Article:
On July 14, 2014, the U.S. Equal Employment Opportunity Commission (EEOC) issued “Enforcement Guidance on Pregnancy Discrimination and Related Issues,” along with a question and answer document and a“Fact Sheet for Small Businesses: Pregnancy Discrimination.”  The guidance was issued over the strong objection of Commissioners Constance Barker and Victoria Lipnic, who both released public statements in opposition. 

The new guidelines are the first comprehensive update on pregnancy discrimination issued by the EEOC in more than 30 years.  The guidance discusses the EEOC’s view of the legal requirements under the Pregnancy Discrimination Act (PDA), as well as the relationship between the PDA and the Americans with Disabilities Act (ADA).  While the EEOC stated in its press release that much of its analysis is “an update to longstanding EEOC policy,” the guidelines appear to extend the duties of employers when it comes to pregnant workers, past-pregnant workers, potentially-pregnant workers, lactating workers, and workers taking parental leave.  The following guidelines are particularly notable: 

  • The PDA covers not only currently pregnant employees, but employees who had a past pregnancy or a potential or intended pregnancy.  
  • The PDA covers issues relating to lactation and breastfeeding since it is a pregnancy related medical condition, as such a demotion as a result of an employee’s breastfeeding schedule could raise an inference of unlawful discrimination.  
  • An employer must treat a pregnant employee who is temporarily unable to perform the functions of her job the same as it would treat other employees who are similar in their inability to work, which may include providing light duty, modified tasks, alternative assignments, leave, or fringe benefits.  
  • While caregiving responsibilities are not covered under the PDA, actions by the employer, such as reassigning a woman who recently returned from pregnancy-related medical leave to less desirable work, may still expose the employer to claims of discrimination on the basis of sex or other protected classes.  
  • An employer cannot require that a pregnant worker take leave until her child is born, unless there is a bona fide occupational qualification defense, which is extremely narrow and does not include the employer’s concern over the health of the fetus.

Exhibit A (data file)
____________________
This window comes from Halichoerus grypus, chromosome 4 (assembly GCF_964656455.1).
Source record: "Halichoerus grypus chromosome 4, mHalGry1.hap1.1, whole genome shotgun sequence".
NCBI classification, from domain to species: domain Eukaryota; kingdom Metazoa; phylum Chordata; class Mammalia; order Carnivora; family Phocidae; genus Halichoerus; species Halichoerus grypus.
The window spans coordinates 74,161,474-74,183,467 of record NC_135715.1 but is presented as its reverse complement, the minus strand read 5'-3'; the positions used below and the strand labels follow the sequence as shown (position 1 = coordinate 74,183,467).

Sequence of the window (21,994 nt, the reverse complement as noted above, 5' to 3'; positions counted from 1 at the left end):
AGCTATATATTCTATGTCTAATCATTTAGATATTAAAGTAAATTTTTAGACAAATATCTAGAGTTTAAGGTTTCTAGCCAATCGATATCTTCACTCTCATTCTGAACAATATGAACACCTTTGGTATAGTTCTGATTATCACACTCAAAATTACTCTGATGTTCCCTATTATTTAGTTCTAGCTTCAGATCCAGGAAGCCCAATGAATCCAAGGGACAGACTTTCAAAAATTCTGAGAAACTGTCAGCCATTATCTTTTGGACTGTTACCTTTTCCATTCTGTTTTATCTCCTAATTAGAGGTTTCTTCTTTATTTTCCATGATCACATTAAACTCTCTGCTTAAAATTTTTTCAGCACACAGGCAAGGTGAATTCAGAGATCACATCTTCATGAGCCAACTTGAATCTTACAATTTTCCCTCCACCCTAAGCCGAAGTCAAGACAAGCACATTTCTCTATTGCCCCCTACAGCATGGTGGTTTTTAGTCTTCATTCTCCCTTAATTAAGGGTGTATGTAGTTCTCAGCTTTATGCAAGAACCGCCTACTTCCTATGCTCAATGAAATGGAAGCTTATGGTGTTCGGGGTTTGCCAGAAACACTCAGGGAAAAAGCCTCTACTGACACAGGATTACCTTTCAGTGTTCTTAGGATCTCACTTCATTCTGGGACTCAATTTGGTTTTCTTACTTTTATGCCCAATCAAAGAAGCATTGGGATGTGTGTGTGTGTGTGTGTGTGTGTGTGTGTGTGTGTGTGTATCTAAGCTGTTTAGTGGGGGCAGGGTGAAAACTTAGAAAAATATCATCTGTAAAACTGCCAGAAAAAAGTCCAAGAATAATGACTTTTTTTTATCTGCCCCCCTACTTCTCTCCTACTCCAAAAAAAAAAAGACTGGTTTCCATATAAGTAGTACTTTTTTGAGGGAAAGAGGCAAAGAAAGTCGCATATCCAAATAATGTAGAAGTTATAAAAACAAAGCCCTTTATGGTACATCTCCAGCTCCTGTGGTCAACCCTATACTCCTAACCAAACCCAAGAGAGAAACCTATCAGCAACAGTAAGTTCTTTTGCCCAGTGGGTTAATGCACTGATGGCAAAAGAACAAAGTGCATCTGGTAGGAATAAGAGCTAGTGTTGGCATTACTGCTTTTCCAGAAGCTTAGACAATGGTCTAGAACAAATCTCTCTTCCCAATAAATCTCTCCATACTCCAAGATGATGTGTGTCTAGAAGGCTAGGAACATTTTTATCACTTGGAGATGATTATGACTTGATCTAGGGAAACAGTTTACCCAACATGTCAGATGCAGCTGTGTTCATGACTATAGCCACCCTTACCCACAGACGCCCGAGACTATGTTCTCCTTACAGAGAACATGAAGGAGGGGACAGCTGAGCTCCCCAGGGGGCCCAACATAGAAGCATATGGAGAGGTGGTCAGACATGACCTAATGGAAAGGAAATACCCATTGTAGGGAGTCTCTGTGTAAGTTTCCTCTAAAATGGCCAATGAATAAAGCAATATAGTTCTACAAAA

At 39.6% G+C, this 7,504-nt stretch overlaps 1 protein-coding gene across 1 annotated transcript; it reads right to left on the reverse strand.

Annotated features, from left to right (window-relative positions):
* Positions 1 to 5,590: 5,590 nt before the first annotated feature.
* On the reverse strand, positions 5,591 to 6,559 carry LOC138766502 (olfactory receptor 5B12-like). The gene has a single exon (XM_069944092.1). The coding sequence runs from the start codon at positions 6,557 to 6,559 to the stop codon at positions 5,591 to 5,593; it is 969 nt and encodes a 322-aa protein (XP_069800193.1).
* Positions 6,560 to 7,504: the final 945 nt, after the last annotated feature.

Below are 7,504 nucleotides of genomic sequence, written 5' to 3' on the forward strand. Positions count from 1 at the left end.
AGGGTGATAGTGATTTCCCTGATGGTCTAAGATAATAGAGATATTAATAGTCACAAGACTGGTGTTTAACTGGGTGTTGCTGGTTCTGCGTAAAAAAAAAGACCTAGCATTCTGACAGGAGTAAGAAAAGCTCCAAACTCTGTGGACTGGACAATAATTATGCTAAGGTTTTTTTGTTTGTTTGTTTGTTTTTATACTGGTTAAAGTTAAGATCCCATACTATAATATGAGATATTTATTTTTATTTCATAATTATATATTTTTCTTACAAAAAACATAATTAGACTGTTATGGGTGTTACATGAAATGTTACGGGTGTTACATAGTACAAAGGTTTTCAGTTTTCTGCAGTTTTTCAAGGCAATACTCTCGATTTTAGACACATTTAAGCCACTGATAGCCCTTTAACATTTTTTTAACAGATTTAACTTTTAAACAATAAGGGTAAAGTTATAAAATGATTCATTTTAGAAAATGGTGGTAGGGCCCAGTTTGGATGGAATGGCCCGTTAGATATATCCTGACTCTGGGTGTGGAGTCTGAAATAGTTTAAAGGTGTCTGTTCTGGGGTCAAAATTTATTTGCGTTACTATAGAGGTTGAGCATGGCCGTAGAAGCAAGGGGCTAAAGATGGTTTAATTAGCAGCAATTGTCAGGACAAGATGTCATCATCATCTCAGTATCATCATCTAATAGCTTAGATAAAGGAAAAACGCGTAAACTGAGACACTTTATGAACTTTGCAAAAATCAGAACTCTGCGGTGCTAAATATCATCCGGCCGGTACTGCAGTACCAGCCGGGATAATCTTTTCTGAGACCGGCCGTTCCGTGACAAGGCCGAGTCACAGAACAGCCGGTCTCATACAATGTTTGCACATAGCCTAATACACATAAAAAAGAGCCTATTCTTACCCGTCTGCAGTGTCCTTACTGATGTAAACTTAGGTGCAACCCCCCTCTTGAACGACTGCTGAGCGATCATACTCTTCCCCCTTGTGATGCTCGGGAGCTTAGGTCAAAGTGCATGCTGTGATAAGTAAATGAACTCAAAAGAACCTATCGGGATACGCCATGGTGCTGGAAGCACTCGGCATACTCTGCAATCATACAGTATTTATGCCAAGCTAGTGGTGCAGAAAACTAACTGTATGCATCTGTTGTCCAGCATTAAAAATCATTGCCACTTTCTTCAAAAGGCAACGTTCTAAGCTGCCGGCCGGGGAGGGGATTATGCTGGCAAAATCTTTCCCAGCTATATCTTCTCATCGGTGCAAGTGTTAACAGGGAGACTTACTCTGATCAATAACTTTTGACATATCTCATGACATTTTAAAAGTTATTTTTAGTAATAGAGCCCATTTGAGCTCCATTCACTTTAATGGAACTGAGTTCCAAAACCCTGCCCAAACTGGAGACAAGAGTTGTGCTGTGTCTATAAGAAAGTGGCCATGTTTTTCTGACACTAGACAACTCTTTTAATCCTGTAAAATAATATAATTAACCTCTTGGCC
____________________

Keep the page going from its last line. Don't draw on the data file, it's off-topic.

• A showing of disparate impact may not require statistical evidence if the person can show that all or substantially all pregnant women would be negatively affected by the policy.
  • Parental leave must be provided to men and women on the same terms. 

Most notably, perhaps, is the EEOC’s treatment of pregnant workers seeking an accommodation.  Under the new guidelines, an employer must give a reasonable accommodation to a pregnant employee with work restrictions, even if the employee does not have a “disability” as defined by the ADA.  As Commissioner Lipnic points out in her public statement, “No federal Court of Appeals has adopted this position; indeed, those which have addressed the question have rejected it.”  In Commissioner Barker’s Memorandum attached to her public statement, she stated that this change elevates pregnant workers to “a kind of super-status above that of individuals with disabilities.”  (Emphasis in original).  In addition, the guidelines suggest that a disabled worker under the ADA with similar restrictions to the pregnant worker would be an appropriate comparator for PDA purposes.  Both dissenting Commissioners question whether the guidelines relating to an accommodation are legally correct under the plain language of the PDA and ADA. 

Fortunately, any confusion as a result of the new guidelines will soon be clarified since the U.S. Supreme Court recently decided to take up the issue of whether an accommodation is required under the PDA.  The Supreme Court recently granted certiorari in Young v. United Parcel Service, Inc., in order to review the U.S. Fourth Circuit Court of Appeals’ holding that the PDA does not mandate the very type of accommodation that the EEOC now says is required.  As such, it is possible that the Supreme Court will take an opposing view of the existence of an accommodation requirement.  For now, the law of the land will be dictated by each federal circuit’s interpretation of this issue, but the guidelines provide a caution to employers to tread carefully when dealing with a requested accommodation for a pregnant worker. 

In conclusion, it is recommended that employers review the new guidelines, as well as the “Best Practices” section.  While the guidelines are not binding law, they are instructive insight into the priorities of the EEOC.  Specifically, these extensive new guidelines are a strong statement that the treatment of pregnant workers in the work place is a high priority for the EEOC.  As a result, it is also highly recommended that employers take a fresh look at their pregnancy-related policies and procedures in light of these new guidelines.